Sources: Michael H. Mason, The Arctic Forests (London: Hodder and Stoughton, 1924), pp. 58–59; Cornelius B. Osgood, “The Ethnography of the Great Bear Lake Indians,” Bulletin of the National Museum of Canada, no. 70 (1931): 31, 85–86; Cornelius B. Osgood, “Contributions to the Ethnography of the Kutchin,” Publications in Anthropology, Yale University, no. 14 (1936): 154, 157; Cornelius Osgood, “The Ethnography of the Tanaina,” Yale University Publications in Anthropology, no. 16 (1937): 171–173; June Helm MacNeish, “Contemporary Folk Beliefs of a Slave Indian Band,” Journal of American Folklore 67 (1954): 185–188; Pierre Berton, The Mysterious North (New York: Knopf, 1956), pp. 10–11, 55–76; James W. Van Stone, “The Changing Culture of the Snowdrift Chipewyan,” Bulletin of the National Museum of Canada, no. 209 (1965), p. 105; John Green, Sasquatch: The Apes Among Us (Seattle: Hancock House, 1978), pp. 242, 301–302; Ellen Basso, “The Enemy of Every Tribe: ‘Bushman’ Images in Northern Athapaskan Narratives,” American Ethnologist 5 (1978): 690–709; Richard K. Nelson, Make Prayers to the Raven: A Koyukon View of the Northern Forest (Chicago: University of Chicago, 1983); Scott DeLancey, “Alaskan ABSM’s?” INFO Journal, no. 44 (May 1984): 16–17; Mark A. Hall, Living Fossils: The Survival of Homo gardarensis, Neandertal Man, and Homo erectus (Minneapolis: MAH Publications, 1999), pp. 88–92; Loren Coleman and Patrick Huyghe, The Field Guide to Bigfoot and Other Mystery Primates, (New York: HarperCollins, 1999; New York, Anomalist Books, 2006), pp. 52-53.

If you happen to have any spare Canadian or American Dollars, please consider a contribution to the International Cryptomundo Museum today. The need is great, and any donation is appreciated, for many tens and twenties build a way out of this valley. Please, today…

Thank you!

Loren Coleman About Loren Coleman
Loren Coleman is one of the world’s leading cryptozoologists, some say “the” leading living cryptozoologist. Certainly, he is acknowledged as the current living American researcher and writer who has most popularized cryptozoology in the late 20th and early 21st centuries. Starting his fieldwork and investigations in 1960, after traveling and trekking extensively in pursuit of cryptozoological mysteries, Coleman began writing to share his experiences in 1969. An honorary member of Ivan T. Sanderson’s Society for the Investigation of the Unexplained in the 1970s, Coleman has been bestowed with similar honorary memberships of the North Idaho College Cryptozoology Club in 1983, and in subsequent years, that of the British Columbia Scientific Cryptozoology Club, CryptoSafari International, and other international organizations. He was also a Life Member and Benefactor of the International Society of Cryptozoology (now-defunct). Loren Coleman’s daily blog, as a member of the Cryptomundo Team, served as an ongoing avenue of communication for the ever-growing body of cryptozoo news from 2005 through 2013. He returned as an infrequent contributor beginning Halloween week of 2015. Coleman is the founder in 2003, and current director of the International Cryptozoology Museum in Portland, Maine.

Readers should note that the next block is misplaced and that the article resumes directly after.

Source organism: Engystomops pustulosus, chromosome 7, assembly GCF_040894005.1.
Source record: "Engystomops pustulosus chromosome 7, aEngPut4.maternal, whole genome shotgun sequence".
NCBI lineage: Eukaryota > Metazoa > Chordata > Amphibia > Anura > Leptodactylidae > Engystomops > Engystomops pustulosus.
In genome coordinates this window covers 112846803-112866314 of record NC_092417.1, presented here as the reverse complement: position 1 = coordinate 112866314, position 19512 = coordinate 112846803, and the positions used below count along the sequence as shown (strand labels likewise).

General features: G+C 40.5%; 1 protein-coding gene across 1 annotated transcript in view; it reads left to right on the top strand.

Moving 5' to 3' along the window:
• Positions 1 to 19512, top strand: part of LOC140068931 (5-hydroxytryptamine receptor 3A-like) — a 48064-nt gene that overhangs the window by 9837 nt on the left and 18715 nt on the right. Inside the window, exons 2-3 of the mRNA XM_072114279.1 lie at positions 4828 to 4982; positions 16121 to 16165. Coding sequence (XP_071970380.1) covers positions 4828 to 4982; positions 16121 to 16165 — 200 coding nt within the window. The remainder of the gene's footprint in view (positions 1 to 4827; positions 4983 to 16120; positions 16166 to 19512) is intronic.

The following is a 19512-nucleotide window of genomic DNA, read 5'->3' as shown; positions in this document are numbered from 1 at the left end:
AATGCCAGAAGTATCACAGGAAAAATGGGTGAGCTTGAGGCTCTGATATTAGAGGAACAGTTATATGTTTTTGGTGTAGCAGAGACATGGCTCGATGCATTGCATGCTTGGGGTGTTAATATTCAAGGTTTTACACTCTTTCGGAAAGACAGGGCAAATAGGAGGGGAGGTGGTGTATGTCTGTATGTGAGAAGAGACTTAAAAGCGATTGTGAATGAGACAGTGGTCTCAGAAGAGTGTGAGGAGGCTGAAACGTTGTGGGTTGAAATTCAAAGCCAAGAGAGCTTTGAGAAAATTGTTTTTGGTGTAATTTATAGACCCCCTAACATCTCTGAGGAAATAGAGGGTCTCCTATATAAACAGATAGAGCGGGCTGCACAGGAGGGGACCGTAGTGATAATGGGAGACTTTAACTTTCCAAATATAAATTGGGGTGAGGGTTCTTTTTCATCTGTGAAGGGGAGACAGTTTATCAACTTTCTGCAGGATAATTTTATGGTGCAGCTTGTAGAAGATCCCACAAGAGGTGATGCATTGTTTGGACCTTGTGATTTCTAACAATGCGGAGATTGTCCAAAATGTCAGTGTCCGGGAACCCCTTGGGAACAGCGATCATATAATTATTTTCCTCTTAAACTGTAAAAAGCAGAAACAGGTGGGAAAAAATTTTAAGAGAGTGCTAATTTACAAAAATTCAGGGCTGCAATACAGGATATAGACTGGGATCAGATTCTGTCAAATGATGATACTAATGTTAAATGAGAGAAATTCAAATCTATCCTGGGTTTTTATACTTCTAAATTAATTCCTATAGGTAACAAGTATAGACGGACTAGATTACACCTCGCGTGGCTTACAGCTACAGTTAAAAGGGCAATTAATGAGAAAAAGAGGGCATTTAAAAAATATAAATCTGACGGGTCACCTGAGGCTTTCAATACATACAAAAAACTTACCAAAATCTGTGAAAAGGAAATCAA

17 Responses to “Random Reports of Bigfoot Wearing Clothes”

  1. Penamunde responds:

    Great not only do we have to worry about the swine flu pandemic, but now Sasquatch couture as well? Prove Bigfoot and don’t worry about the hemline.

  2. DWA responds:

    Whoo brother.

    I’d focus on the non-cultured, non-clothed hairy hominoids first. Shoot, we can’t even get a critical mass of scientific attention to those.

    Frequency and coherence seem to rule this one out. Eberhart’s entry even includes sightings without mention of clothes, and episodes where the animal wasn’t even seen. What, did it leave its Bean shirt behind on a bush?

    Most of what’s ascribed to these apparent Bean Bigfoot are the same kind of embellishments frequently found in native references to sasquatch (and, one should point out, known animals).

  3. Loren Coleman responds:

    Folks are missing the point if they project the sense that studying “clothed” Bigfoot means that the regularly naked, hairy hominoids will be neglected.

    I feel that is unlikely, and postings such as this merely are shared to make certain that varied aspects and off-the-beaten track interests in cultural underpinnings or behaviors are not left under-explored.

  4. Viergacht responds:

    I don’t think it’s at all improbable a sasquatch might pick up and use items of human clothing. Chimps, orangs and gorillas do the same thing.

  5. Bob K. responds:

    Here’s a thought [and I’m no primatologist]: has there ever been documentation of higher apes, captive chimps, gorillas, or orangs, which have had access to human clothing and attempted to wear said articles of clothing in imitation of humans?

    And if this particular group of violent Bigfoot from the Headless Valley had in fact been killing humans for some time, might the wearing of the victims clothing be an example of such imitation, or perhaps a way of displaying a “trophy” from their victim, or a combination of the two?

    It seems that there are also deviations from what we usually see from these creatures, such as

    1) clawed nails, and

    2) long, NARROW footprints, not to mention cloths wearing and fire building.

  6. cryptidsrus responds:

    If one is willing to accept the possibility that Ole Hairy may be at least PARTLY supernatural, then it’s no stretch to accept the fact that certain Bigfoot sightings may be “off the standard map”.

    It’s common sense.

    If one is willing to accept UFOs and Sasquatch in the same sentence, then one can accept this.